Now it’s time to go more in depth about breaking down the profits of the competition. I have to say it again-- we live in an extremely lucky time where you can just research the competition using what’s freely available to you on the Internet.
Do some simple Google searches and some investigation into competitor’s sales figures, if available. Read their customer reviews and comments, and other easily available information. All of this can really help you. It’s a matter of organizing the data you find and making sense of it all.
The point is that you need to figure out what’s selling. So first, identify who your true competition is. Which are the companies you most admire? Which are the top authorities in your niche? Who has the biggest list? Who has the most successful products on the market? Remember to research companies that are most closely related to your own. You can certainly investigate related companies, but most of your time should be spent on direct competition.
Then, you need to figure out what’s selling. Take a look at their most successful and least successful products. You can find clues both in success and in relative failure. Every successful company out there has had products that did really well and products that didn’t do so well. You need to know what makes these companies tick, inside and out.
Analyze Their Sales
Side note for those selling online: If you’re in the Internet marketing space, then you can examine platforms like JVZoo, Nanacast, ClickBank, ShareASale, Cj.com, or wherever else they’ve listed their products for sale. Where is their affiliate program? Often, the sales information will be readily available on sites like this. You can sometimes even figure out approximately how many units have been sold, at what price, what their conversion rates are, and so on. This is extremely valuable information and it’s readily available.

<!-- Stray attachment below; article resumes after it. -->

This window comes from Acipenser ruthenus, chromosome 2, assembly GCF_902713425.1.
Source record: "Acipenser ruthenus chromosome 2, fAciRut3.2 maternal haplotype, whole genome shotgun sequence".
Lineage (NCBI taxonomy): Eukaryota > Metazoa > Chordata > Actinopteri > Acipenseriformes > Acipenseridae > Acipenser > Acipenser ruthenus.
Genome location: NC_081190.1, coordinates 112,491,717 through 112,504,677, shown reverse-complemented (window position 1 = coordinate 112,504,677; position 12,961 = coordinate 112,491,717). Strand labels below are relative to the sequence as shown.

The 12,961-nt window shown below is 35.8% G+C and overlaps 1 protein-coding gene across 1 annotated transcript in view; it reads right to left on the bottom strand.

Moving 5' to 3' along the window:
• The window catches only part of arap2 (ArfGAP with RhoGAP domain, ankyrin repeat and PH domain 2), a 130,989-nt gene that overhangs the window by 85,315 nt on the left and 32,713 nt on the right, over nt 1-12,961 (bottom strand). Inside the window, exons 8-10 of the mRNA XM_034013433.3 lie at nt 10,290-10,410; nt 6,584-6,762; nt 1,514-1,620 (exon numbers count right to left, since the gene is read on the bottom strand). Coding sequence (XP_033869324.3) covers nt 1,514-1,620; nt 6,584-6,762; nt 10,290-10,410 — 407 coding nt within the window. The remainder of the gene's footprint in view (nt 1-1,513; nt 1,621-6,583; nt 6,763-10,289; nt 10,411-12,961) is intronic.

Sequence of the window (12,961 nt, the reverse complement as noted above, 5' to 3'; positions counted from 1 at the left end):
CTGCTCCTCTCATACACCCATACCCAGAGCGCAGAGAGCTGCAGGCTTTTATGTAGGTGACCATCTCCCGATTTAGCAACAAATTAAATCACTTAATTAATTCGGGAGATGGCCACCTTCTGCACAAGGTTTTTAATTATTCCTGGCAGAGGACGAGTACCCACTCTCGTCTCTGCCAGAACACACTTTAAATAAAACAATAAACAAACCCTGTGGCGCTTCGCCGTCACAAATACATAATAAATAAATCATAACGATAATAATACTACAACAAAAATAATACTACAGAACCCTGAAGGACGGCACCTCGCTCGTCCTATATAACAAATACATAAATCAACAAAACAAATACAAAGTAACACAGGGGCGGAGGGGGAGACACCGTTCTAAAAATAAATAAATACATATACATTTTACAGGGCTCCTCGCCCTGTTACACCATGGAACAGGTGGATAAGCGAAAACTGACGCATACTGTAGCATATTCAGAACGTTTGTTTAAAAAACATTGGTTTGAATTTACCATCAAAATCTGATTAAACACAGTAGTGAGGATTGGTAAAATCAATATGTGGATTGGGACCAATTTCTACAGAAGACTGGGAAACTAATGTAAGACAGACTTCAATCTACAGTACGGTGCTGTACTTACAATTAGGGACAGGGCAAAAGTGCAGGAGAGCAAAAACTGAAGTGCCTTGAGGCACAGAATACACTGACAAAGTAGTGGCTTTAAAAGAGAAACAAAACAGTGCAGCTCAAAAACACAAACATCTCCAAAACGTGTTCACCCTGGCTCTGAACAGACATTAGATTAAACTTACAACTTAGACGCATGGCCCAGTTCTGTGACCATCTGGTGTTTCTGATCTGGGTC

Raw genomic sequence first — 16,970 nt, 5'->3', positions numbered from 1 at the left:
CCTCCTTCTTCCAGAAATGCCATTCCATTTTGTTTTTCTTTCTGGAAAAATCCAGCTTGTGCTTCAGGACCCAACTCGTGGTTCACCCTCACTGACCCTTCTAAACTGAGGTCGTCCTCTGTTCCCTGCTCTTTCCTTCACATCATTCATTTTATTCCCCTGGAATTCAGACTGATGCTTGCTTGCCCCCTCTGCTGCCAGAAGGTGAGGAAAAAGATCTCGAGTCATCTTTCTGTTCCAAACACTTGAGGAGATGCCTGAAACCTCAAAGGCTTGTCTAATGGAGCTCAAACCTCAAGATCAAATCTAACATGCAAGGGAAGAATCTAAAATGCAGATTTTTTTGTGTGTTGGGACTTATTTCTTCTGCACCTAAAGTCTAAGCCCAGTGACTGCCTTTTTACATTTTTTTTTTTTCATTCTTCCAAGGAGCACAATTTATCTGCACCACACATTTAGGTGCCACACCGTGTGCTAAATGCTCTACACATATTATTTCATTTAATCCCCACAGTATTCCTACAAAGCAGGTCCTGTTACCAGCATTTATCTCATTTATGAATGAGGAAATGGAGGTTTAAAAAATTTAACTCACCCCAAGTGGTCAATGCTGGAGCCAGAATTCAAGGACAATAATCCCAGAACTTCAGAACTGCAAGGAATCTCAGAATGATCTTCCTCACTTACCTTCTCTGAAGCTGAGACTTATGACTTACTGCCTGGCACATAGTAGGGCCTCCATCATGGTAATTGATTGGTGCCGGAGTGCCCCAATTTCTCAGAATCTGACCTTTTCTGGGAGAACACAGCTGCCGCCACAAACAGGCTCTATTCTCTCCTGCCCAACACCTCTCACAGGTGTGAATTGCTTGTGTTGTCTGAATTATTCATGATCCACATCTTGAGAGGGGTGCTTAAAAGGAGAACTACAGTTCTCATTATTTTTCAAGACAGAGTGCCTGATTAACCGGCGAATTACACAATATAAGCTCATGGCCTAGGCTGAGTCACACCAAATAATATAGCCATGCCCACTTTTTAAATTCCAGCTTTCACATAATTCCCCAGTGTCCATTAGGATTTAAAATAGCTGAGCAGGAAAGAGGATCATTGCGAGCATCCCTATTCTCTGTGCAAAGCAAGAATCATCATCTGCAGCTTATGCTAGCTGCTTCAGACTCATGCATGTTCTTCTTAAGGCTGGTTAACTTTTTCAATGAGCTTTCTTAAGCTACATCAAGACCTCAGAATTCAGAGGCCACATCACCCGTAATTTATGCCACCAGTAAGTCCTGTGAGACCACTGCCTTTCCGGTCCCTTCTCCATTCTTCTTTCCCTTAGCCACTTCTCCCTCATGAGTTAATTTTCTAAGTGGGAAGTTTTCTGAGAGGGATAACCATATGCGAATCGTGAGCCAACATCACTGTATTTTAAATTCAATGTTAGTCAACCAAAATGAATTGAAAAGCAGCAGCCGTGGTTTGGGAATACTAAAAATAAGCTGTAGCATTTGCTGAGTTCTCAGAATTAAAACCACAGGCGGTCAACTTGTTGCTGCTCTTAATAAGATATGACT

If you’re in the physical marketing space, or are a Kindle author, you can use other tools. Amazon.com makes a great deal of information available. You can research everything from physical products, to Kindle books, to sales data, to trends. Kindle publishers and physical product sellers on Amazon are particularly lucky because Amazon provides an incredible amount of specific data you can analyze. They provide best-selling lists, the sales ranking of individual products (the lower, the better), and more.
If you’re simply not able to uncover any sales data, then look for customer reviews and general customer chatter on the web. If no one is talking about the product on the web, on social media, on blogs, and more – then it’s probably not a hot seller. That statement is not a fact, but it’s most likely true. Look for products in your niche that people are talking a lot about and that have a lot of affiliates behind them, that are clearly making sales, and that are dominating that space.
Combine Successful Ideas to Form New Ones
The point is that if you know what’s profitable, you can combine successful ideas to form new ones. Make a list of the most successful products in your niche. Take a look at their sales pages or product pages. Think about the clout the company or person behind the product has.